Stanley Cavell’s coming to philosophy was inspired, as he recounts, by the contingent encounter between philosophical and non-philosophical texts. He singles out Wittgenstein’s Philosophical Investigations, for example, as one that “staked its teaching on showing that we do not know, or make ourselves forget, what reading is.” He also names three films — Bergman’s Sommarnattens leende (Smiles of a Summer Night, 1955), Resnais and Duras’ Hiroshima Mon Amour (1959), and Antonioni’s L’Avventura (1960) — that suggested to him what philosophy might become should it re-orient itself towards different modes of thought. These three films, for Cavell, not only altered American perceptions of what “foreign” (indeed “Continental”) films could do, they also opened up the question of what constitutes “a medium of thought.” Indeed, they were films that served “to alter the iconography of intellectual conversation,” not least the possibility that film might be a partner to philosophy, or that some kind of marriage between the two might be possible.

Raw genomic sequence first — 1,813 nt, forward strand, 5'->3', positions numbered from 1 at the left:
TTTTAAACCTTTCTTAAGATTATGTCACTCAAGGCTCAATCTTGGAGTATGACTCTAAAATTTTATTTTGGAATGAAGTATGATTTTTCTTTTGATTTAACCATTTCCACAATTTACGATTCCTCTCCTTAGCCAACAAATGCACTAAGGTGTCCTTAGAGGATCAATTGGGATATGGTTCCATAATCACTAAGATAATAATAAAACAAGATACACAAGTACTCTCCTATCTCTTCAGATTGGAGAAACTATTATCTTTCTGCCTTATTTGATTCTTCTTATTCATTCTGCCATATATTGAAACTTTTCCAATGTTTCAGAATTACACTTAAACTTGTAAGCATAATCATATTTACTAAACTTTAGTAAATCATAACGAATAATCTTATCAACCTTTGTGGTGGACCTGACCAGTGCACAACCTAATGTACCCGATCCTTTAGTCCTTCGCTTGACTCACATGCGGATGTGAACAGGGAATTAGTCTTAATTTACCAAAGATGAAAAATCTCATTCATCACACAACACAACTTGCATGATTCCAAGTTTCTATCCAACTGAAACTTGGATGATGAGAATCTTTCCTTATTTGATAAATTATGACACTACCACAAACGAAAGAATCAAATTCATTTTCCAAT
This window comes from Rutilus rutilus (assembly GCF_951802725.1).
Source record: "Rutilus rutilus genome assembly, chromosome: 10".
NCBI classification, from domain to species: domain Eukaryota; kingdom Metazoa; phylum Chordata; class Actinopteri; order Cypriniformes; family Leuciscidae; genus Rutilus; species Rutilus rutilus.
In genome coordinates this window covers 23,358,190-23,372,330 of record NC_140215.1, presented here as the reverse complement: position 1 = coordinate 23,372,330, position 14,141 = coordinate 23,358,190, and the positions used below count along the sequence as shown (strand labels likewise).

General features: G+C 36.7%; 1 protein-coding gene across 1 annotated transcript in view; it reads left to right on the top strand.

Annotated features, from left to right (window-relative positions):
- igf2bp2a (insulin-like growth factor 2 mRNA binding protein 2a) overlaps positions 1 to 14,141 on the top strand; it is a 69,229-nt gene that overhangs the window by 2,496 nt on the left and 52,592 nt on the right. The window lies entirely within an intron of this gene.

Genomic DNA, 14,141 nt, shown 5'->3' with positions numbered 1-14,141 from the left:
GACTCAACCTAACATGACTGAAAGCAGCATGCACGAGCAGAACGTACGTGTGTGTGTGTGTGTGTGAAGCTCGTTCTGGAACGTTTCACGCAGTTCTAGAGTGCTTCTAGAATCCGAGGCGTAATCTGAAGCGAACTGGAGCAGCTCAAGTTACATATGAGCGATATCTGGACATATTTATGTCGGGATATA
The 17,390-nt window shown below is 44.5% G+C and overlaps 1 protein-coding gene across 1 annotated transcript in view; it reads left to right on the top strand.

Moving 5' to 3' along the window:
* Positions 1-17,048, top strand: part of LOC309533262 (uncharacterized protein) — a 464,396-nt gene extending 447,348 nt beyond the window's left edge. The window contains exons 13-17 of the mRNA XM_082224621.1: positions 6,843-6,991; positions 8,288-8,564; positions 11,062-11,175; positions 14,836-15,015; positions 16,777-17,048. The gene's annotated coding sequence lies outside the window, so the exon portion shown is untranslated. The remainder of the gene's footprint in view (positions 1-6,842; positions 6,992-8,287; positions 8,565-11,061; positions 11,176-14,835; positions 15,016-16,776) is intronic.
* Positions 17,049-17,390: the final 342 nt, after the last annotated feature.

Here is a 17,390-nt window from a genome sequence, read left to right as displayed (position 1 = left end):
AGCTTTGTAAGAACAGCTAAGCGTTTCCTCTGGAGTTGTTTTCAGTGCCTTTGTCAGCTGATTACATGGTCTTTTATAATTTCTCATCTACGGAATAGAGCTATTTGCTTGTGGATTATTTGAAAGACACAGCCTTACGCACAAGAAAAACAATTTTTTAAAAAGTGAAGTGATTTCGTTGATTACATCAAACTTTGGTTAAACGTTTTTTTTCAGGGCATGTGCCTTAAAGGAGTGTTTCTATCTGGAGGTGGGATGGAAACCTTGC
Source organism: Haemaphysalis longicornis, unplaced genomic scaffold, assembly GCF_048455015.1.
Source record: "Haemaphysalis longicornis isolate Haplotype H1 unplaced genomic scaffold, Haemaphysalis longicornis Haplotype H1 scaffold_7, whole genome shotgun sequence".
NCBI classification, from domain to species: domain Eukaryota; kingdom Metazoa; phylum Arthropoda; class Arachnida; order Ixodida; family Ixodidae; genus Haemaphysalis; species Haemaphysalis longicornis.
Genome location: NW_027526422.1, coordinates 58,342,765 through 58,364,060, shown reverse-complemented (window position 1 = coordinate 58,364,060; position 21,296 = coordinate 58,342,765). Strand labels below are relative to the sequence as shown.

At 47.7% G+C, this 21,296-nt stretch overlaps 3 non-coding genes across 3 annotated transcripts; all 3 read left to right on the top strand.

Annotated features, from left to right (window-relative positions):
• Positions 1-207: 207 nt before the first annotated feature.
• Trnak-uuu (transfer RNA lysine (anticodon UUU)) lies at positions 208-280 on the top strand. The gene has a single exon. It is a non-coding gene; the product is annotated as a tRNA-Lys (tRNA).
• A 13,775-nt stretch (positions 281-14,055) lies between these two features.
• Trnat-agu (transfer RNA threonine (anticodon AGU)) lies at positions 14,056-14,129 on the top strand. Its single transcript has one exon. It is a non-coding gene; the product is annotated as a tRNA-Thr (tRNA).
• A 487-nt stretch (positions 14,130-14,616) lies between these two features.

|Number of pages||17|
|Journal||Conversations : the journal of Cavellian studies|
|Publication status||Published - 2014|